This past week I read a pretty interesting article, posted on SiliconANGLE, about vulnerabilities found in cloud applications. It had the unfortunate title of: Report finds 34M vulnerabilities across AWS, Google Cloud and Azure
This was compounded by the lead off sentence, which is as follows:
A new report from Unit 42, the threat intelligence team at Palo Alto Networks Inc. has uncovered 34 million vulnerabilities across leading cloud service providers, highlighting that organizations are struggling with securing cloud installations.
In the first half of 2019, there were 21 headline-grabbing incidents involving public cloud platforms. Unfortunately, consumers of IaaS and PaaS cloud services continue to struggle with getting the basics of security right.Emphasis Supplied…
I have no way of determining if the title posted on SiliconANGLE was intentionally misleading, or if they simply missed the point of the Palo Alto report, but we live in an age where headlines are designed to capture interested — no matter what the cost.
The point of the report was this: The customers of the major cloud services (Amazon AWS, Microsoft Azure and Google Cloud) are running a whole lot of vulnerable infrastructure and applications. This is due to organizations — new and old — not properly managing the life cycle on their own applications, and also not managing patches and configurations for operating systems and 3rd party applications and virtual devices.
And it’s not going to get better before it gets much worse. We (as a society) are still more interested in features, functionality and revenue, than we are in managing risk or protecting privacy and data. Sadly, the relationship between security and revenue preservation is often lost in shuffle. It is certainly possible to acquire revenue by paying little (or cursory) attention to security, but that’s not a successfully formula for keeping your revenue.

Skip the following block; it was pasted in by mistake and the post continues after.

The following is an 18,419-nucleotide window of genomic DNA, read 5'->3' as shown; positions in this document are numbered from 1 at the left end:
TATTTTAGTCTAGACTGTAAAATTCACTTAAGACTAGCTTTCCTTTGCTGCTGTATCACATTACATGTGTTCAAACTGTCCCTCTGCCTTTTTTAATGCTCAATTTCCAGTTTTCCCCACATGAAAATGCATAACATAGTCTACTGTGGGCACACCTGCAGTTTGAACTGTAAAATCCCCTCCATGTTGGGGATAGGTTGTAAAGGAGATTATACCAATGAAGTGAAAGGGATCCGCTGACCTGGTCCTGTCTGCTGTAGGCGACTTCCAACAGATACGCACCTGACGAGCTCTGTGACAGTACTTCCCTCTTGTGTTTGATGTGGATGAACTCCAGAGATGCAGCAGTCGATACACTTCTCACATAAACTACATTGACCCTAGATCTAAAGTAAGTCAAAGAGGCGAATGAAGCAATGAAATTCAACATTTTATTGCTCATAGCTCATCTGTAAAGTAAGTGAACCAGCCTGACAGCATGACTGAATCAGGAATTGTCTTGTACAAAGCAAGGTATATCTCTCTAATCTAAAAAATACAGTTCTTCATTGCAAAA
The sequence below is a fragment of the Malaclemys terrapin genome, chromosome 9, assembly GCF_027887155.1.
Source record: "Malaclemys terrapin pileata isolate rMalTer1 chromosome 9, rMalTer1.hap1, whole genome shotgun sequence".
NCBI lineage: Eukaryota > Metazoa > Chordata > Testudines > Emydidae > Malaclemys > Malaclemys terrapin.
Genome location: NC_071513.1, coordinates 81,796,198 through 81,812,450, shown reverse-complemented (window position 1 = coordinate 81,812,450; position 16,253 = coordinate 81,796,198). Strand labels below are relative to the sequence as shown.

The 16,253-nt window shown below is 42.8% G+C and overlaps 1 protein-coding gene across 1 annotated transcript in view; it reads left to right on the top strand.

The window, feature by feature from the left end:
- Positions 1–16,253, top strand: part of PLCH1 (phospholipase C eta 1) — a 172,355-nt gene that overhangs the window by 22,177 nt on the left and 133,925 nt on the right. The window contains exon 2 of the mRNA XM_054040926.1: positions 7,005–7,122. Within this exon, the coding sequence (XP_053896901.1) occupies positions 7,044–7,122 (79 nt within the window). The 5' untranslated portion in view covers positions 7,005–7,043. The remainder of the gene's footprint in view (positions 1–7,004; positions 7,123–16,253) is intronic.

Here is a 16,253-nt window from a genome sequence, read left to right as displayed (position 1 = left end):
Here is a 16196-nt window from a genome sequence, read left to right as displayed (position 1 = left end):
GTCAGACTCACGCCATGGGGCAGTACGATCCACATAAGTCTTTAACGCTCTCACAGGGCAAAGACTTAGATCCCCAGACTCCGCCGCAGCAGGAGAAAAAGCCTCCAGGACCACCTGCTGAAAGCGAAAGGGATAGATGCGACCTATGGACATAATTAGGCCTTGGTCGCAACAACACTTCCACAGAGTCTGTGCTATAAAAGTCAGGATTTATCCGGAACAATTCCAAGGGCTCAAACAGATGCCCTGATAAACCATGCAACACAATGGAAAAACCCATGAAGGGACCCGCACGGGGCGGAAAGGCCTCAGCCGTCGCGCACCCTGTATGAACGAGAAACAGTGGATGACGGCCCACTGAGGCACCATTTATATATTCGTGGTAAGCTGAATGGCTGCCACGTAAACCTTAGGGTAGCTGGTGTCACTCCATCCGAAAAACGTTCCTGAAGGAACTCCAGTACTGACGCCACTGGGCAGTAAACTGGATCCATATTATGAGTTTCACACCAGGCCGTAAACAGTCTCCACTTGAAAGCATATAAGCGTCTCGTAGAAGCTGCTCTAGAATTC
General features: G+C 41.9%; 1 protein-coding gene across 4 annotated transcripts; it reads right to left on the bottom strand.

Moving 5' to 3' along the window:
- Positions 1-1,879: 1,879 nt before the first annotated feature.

Many fear that the cloud is unsafe. We don’t see many major breaches occurring to the cloud providers, though. We do see breaches occurring to cloud users and self-hosted users. That should tell us something.
The issue is with the cloud customers, not the cloud providers.
And certainly, while the cloud providers are just as interested as anyone else in providing new features and new reasons to get more money, I am not about to put the onus on them for making sure their customers are secure. They offer enough tools and guidance as it pertains to security.
It is the customers who don’t seem to understand that they have a major responsibility for security no matter where they are hosting their data. Being in the cloud just makes it easier for “bad actors” to find them. But there are plenty of organizations being breached while not using the public cloud. At the end of the day, it is the responsibility of the cloud customer to make sure their infrastructure, applications and data are secure.
Remember: No matter how much security your cloud provider implements for itself or offers its customers, the level of security you and your applications or infrastructure experience is directly tied to the following:
- How much of your cloud provider’s security offerings you implement
- How well you manage your own configurations
- How well you perform your own patch management
- How well you implement vulnerability management
- How well you regulate your change management and life cycle management processes
- How intrinsic your security processes are to your operational activities
In short, how secure you are, depends on how well you do security.
So, how many of those 34 million total vulnerabilities belong to you?